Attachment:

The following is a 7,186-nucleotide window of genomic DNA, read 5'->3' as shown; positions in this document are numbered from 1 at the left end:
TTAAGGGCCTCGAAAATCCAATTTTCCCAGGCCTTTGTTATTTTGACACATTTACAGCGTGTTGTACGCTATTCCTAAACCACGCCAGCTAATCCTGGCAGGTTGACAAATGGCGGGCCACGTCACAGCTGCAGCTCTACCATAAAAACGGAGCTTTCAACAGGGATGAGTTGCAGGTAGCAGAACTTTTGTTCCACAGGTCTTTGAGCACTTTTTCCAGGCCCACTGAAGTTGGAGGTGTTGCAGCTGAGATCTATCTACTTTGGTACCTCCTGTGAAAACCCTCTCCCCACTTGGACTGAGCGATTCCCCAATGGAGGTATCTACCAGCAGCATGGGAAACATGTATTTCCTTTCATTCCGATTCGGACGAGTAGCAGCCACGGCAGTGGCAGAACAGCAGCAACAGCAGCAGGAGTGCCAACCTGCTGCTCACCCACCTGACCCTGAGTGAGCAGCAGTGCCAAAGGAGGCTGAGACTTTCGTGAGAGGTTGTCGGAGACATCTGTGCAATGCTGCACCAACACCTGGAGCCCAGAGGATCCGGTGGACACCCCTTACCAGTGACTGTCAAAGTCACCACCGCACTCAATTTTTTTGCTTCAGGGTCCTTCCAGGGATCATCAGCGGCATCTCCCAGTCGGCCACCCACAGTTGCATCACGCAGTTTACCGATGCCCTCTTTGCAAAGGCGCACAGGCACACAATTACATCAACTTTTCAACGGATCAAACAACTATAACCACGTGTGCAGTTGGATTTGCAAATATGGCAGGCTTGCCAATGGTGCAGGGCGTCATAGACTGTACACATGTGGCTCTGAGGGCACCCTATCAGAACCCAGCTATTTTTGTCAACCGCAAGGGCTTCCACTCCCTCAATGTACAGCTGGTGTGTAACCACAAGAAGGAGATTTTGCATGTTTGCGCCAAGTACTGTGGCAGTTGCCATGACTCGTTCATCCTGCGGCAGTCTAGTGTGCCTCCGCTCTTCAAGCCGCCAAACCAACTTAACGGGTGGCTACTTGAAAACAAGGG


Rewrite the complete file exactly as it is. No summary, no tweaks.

The following is a 7,186-nucleotide window of genomic DNA, read 5'->3' as shown; positions in this document are numbered from 1 at the left end:
TTAAGGGCCTCGAAAATCCAATTTTCCCAGGCCTTTGTTATTTTGACACATTTACAGCGTGTTGTACGCTATTCCTAAACCACGCCAGCTAATCCTGGCAGGTTGACAAATGGCGGGCCACGTCACAGCTGCAGCTCTACCATAAAAACGGAGCTTTCAACAGGGATGAGTTGCAGGTAGCAGAACTTTTGTTCCACAGGTCTTTGAGCACTTTTTCCAGGCCCACTGAAGTTGGAGGTGTTGCAGCTGAGATCTATCTACTTTGGTACCTCCTGTGAAAACCCTCTCCCCACTTGGACTGAGCGATTCCCCAATGGAGGTATCTACCAGCAGCATGGGAAACATGTATTTCCTTTCATTCCGATTCGGACGAGTAGCAGCCACGGCAGTGGCAGAACAGCAGCAACAGCAGCAGGAGTGCCAACCTGCTGCTCACCCACCTGACCCTGAGTGAGCAGCAGTGCCAAAGGAGGCTGAGACTTTCGTGAGAGGTTGTCGGAGACATCTGTGCAATGCTGCACCAACACCTGGAGCCCAGAGGATCCGGTGGACACCCCTTACCAGTGACTGTCAAAGTCACCACCGCACTCAATTTTTTTGCTTCAGGGTCCTTCCAGGGATCATCAGCGGCATCTCCCAGTCGGCCACCCACAGTTGCATCACGCAGTTTACCGATGCCCTCTTTGCAAAGGCGCACAGGCACACAATTACATCAACTTTTCAACGGATCAAACAACTATAACCACGTGTGCAGTTGGATTTGCAAATATGGCAGGCTTGCCAATGGTGCAGGGCGTCATAGACTGTACACATGTGGCTCTGAGGGCACCCTATCAGAACCCAGCTATTTTTGTCAACCGCAAGGGCTTCCACTCCCTCAATGTACAGCTGGTGTGTAACCACAAGAAGGAGATTTTGCATGTTTGCGCCAAGTACTGTGGCAGTTGCCATGACTCGTTCATCCTGCGGCAGTCTAGTGTGCCTCCGCTCTTCAAGCCGCCAAACCAACTTAACGGGTGGCTACTTGAAAACAAGGG